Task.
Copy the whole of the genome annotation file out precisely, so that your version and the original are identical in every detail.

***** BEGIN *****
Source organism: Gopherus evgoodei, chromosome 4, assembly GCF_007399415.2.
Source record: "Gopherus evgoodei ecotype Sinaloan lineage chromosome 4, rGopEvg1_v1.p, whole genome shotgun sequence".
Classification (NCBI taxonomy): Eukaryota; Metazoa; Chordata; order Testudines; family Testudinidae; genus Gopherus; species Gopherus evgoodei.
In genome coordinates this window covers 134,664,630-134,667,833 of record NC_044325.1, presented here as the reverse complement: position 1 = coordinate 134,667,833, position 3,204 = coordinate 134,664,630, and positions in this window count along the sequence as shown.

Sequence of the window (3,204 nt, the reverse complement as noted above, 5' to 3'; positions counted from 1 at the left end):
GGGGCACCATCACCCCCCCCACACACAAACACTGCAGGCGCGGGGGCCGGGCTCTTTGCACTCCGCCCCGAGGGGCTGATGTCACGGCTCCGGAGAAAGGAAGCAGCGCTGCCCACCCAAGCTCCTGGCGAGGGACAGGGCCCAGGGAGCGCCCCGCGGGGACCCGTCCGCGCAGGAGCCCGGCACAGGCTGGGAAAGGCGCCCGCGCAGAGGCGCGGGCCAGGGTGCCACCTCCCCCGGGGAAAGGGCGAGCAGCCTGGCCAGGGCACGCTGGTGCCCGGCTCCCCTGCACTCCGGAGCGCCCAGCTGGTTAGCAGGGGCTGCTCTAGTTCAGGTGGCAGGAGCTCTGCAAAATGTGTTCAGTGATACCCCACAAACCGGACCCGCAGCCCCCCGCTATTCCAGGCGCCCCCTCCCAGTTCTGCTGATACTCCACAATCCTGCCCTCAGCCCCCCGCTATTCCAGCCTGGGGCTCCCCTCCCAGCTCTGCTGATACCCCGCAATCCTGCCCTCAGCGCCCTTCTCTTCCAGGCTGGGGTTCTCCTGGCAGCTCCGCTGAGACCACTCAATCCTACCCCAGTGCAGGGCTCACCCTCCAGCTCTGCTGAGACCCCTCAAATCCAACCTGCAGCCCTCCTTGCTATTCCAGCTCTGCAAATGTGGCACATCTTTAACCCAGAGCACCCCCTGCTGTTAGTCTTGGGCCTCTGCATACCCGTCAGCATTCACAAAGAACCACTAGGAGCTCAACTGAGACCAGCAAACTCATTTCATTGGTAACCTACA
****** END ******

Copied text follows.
Source organism: Gopherus evgoodei, chromosome 4, assembly GCF_007399415.2.
Source record: "Gopherus evgoodei ecotype Sinaloan lineage chromosome 4, rGopEvg1_v1.p, whole genome shotgun sequence".
Classification (NCBI taxonomy): Eukaryota; Metazoa; Chordata; order Testudines; family Testudinidae; genus Gopherus; species Gopherus evgoodei.
In genome coordinates this window covers 134,664,630-134,667,833 of record NC_044325.1, presented here as the reverse complement: position 1 = coordinate 134,667,833, position 3,204 = coordinate 134,664,630, and positions in this window count along the sequence as shown.

Sequence of the window (3,204 nt, the reverse complement as noted above, 5' to 3'; positions counted from 1 at the left end):
GGGGCACCATCACCCCCCCCACACACAAACACTGCAGGCGCGGGGGCCGGGCTCTTTGCACTCCGCCCCGAGGGGCTGATGTCACGGCTCCGGAGAAAGGAAGCAGCGCTGCCCACCCAAGCTCCTGGCGAGGGACAGGGCCCAGGGAGCGCCCCGCGGGGACCCGTCCGCGCAGGAGCCCGGCACAGGCTGGGAAAGGCGCCCGCGCAGAGGCGCGGGCCAGGGTGCCACCTCCCCCGGGGAAAGGGCGAGCAGCCTGGCCAGGGCACGCTGGTGCCCGGCTCCCCTGCACTCCGGAGCGCCCAGCTGGTTAGCAGGGGCTGCTCTAGTTCAGGTGGCAGGAGCTCTGCAAAATGTGTTCAGTGATACCCCACAAACCGGACCCGCAGCCCCCCGCTATTCCAGGCGCCCCCTCCCAGTTCTGCTGATACTCCACAATCCTGCCCTCAGCCCCCCGCTATTCCAGCCTGGGGCTCCCCTCCCAGCTCTGCTGATACCCCGCAATCCTGCCCTCAGCGCCCTTCTCTTCCAGGCTGGGGTTCTCCTGGCAGCTCCGCTGAGACCACTCAATCCTACCCCAGTGCAGGGCTCACCCTCCAGCTCTGCTGAGACCCCTCAAATCCAACCTGCAGCCCTCCTTGCTATTCCAGCTCTGCAAATGTGGCACATCTTTAACCCAGAGCACCCCCTGCTGTTAGTCTTGGGCCTCTGCATACCCGTCAGCATTCACAAAGAACCACTAGGAGCTCAACTGAGACCAGCAAACTCATTTCATTGGTAACCTACA